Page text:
Hormonal Birth Control: The Pill, Injections, and Emergency IUDs
Hormonal birth control—or, more accurately put, hormonal methods of birth control—all do essentially the same thing, which is that they interfere with your natural hormone levels to trick your body into not getting pregnant.
There are several types of hormonal birth control methods available from Women’s Clinic of Atlanta, each one offering its own benefits:
Birth Control Pills
The birth control pill is the most common form of hormonal birth control and offers 99% effectiveness if taken correctly. Out of the 72 million women in the US between the ages of 15 and 49, 14% rely on the pill to protect them from pregnancy.
There are two variations of the birth control pill: combination pills and progestin-only pills.
As the name suggests, combination pills combine synthetic versions of two hormones, estrogen and progestin. These are the most commonly prescribed types of birth control pills.
Progestin-only pills, often called POPs, do not include estrogen in the formula, just progestin. This type of pill is primarily for women who cannot medically take combination pills, but they are also available to women who would rather not take estrogen. Patients who should take progestin-only pills include those who are currently breastfeeding and those with a history of migraine headaches and blood clots.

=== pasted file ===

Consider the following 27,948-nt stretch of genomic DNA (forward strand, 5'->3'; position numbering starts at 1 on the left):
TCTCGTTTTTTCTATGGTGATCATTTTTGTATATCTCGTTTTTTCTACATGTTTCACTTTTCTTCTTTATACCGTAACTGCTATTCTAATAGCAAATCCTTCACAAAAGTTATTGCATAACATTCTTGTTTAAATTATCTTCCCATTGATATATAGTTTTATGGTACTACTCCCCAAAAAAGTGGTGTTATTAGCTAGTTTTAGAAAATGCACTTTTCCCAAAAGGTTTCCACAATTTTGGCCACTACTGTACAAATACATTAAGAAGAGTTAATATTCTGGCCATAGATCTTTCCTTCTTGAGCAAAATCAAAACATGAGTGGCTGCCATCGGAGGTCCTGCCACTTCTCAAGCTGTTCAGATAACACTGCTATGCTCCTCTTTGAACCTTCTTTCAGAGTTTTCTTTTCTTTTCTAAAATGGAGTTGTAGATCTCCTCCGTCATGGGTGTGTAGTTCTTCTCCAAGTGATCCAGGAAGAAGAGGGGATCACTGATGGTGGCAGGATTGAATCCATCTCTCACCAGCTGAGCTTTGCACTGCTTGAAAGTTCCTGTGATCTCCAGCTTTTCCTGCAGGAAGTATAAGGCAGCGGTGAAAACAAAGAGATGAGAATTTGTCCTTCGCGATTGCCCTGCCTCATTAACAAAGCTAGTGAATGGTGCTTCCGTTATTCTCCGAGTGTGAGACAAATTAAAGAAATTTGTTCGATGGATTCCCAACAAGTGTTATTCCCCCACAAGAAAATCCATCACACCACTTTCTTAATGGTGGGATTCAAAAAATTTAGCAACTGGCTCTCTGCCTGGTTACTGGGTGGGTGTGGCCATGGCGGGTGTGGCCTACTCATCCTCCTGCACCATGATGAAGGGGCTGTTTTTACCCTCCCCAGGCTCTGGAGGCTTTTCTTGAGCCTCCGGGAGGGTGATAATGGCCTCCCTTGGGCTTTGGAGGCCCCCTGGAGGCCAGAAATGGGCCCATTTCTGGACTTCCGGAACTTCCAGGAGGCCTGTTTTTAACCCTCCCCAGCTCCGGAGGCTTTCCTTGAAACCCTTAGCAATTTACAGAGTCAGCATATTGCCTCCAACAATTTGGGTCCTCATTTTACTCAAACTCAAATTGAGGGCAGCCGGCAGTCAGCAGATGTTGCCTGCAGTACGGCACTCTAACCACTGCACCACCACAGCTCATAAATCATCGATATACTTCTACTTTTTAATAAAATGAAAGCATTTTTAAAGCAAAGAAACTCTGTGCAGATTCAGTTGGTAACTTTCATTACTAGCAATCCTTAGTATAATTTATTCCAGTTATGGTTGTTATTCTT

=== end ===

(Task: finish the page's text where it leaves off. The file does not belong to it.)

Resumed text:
How Do Birth Control Pills Work?
Whether your pill is combination or progestin-only, the hormone or hormones imitate your system’s natural hormones and interfere with certain reactions or events in your reproductive system.
With combination pills:
- Your hormone levels become stabilized, preventing your system from ovulating. Fluctuating hormone levels are what trigger ovulation and menstruation. So, if your hormone levels remain stable, your ovaries never receive the signal to release the egg.
- Even though no egg is released, the mucus in your cervix thickens up significantly, adding additional protection and preventing sperm from being able to reach an egg.
- Your uterine lining, which is naturally thick, becomes thin. Again, although no egg is released and sperm cannot pass through to the uterus, a thinned lining makes it more difficult for a fertilized egg to implant on the uterine wall and begin growing.
- Note that all three of these interferences are dependent upon continuous pill use. It’s crucial to take your pill every day at the same time so your body maintains the same hormone levels. Taking your pill even a few hours after your normal medication time can cause your levels to begin to fluctuate, opening you up to the possibility of an egg being released, your cervical mucus not thickening up enough, or your uterine lining not thinning out enough.
With progestin pills, some brands prevent ovulation, too, but all cause your mucus to thicken up enough to prevent sperm from passing through to your uterus. Continuous pill use is just as crucial for progestin-only pills as it is for combination pills.